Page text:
Nothing about bin Laden, so that's over. Nothing about community colleges either. Any Obama speech about America's domestic situation seems to involve community colleges at some point. That's probably a good thing, and I should feel bad that he let the subject drop. But I don't.
President Obama is such a worthy figure that he seems like Principal Skinner's dream version of himself (if Skinner could hack seeing his complexion turn beige). Bringing up community college just rubs it in: I am a man who will address an audience of tens of millions of people about how the world's greatest power is doing, and when I address them I will make a point of working in the phrase “community college,” a term that brings to mind unpainted radiators and kids who want to be veterinary assistants, because that's the sacrifice I'm willing to make to express my plans for helping America's young people find good-paying jobs in a changing world economy that presents an ever-evolving, etc.
The Curse of Control-F. And actually the speech does have its community college mention. Obama is still that man. Here we go: “Right now, countries like Germany focus on graduating their high school students with the equivalent of a technical degree from one of our community colleges, so that they’re ready for a job. At schools like P-Tech in Brooklyn, a collaboration between New York Public Schools, the City University of New York, and IBM, students will graduate with a high school diploma and an associate degree in computers or engineering.”
This slipped right by me, but there it is. Obama has an unbroken string of SOTU addresses that talk about community college. He doesn't dabble with the phrase and settle for the occasional mention, like Bill Clinton or George W. Bush. He gets it in there every time. Admittedly, the idea attached to the latest mention sounds pretty good, assuming that the associate degrees come with training that's worth the name. I never said the Great Beige Skinner was wrong. But he is the Great Beige Skinner, and that fact might as well be recognized. “Community college,” the phrase, makes it unmistakable.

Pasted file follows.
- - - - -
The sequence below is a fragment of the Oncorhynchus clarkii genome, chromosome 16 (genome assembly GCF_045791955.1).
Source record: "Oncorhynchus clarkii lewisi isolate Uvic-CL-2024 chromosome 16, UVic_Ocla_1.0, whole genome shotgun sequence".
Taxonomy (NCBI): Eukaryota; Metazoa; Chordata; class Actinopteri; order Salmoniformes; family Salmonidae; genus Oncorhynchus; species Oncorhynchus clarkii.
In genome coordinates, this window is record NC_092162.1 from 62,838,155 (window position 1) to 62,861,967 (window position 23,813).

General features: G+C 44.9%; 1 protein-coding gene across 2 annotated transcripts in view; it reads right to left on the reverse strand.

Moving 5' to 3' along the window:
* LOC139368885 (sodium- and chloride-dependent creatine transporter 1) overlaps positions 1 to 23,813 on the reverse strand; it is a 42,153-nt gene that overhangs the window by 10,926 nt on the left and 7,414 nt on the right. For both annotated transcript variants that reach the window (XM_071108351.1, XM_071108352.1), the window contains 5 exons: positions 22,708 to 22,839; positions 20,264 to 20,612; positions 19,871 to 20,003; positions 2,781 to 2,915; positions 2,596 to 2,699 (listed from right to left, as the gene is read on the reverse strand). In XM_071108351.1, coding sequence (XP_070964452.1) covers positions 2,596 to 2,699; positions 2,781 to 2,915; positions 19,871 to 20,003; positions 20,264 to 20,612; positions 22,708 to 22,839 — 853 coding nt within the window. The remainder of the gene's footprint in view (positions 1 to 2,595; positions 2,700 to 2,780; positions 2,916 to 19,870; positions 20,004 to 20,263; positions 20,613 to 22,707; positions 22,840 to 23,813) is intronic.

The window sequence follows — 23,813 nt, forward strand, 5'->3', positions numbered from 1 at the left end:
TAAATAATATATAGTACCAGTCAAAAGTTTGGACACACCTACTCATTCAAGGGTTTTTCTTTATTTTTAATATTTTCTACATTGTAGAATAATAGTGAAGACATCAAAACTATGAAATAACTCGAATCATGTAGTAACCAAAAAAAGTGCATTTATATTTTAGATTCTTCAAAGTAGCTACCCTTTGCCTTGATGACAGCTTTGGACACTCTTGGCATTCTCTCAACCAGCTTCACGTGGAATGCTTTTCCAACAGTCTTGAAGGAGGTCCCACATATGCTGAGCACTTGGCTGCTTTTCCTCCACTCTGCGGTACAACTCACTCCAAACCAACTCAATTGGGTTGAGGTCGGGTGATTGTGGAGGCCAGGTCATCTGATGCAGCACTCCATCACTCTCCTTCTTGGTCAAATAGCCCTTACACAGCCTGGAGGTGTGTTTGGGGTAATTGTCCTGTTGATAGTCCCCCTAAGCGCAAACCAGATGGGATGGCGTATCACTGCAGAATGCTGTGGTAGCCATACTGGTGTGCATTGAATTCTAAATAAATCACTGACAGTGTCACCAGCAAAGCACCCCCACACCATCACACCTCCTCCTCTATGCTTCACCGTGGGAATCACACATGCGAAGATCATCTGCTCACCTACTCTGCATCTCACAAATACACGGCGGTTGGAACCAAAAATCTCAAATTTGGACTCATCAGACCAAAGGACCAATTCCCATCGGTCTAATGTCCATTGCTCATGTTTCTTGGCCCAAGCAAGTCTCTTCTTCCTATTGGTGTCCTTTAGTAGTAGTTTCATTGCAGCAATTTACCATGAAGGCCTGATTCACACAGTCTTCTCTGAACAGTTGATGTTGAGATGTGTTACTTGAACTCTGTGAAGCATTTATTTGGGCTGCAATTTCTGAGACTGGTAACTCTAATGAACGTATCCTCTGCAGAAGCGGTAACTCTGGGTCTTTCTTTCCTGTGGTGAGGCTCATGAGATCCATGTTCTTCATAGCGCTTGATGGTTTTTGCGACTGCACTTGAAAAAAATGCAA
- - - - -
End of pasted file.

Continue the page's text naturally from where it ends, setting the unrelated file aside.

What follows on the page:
Characteristic sounds of the genre. “...the true engine of America’s economic growth… forge reasonable compromise… bipartisan, comprehensive… likewise, the leaders of Iran… not only dangers, but opportunities... giving our young and brightest minds new opportunities to serve… remain a beacon… steadfast with Israel… invest in new capabilities… the next great chapter… God bless you, and God bless the United States of America.”
Political analysis. The country has been duly notified that, if the sequester kicks in, it won't be because Barack Obama is against bipartisan cooperation. The president's position is that we all ought to be sensible together: “Let’s agree, right here, right now, to keep the people’s government open, pay our bills on time, and always uphold the full faith and credit of the United States of America. The American people have worked too hard, for too long, rebuilding from one crisis to see their elected officials cause another.”
Lately drones and the president's kill list have been in the news. Obama responded with this: “In the months ahead, I will continue to engage with Congress to ensure not only that our targeting, detention, and prosecution of terrorists remains consistent with our laws and system of checks and balances, but that our efforts are even more transparent to the American people and to the world.” That's supposed to be an applause line, but it produced next to no applause.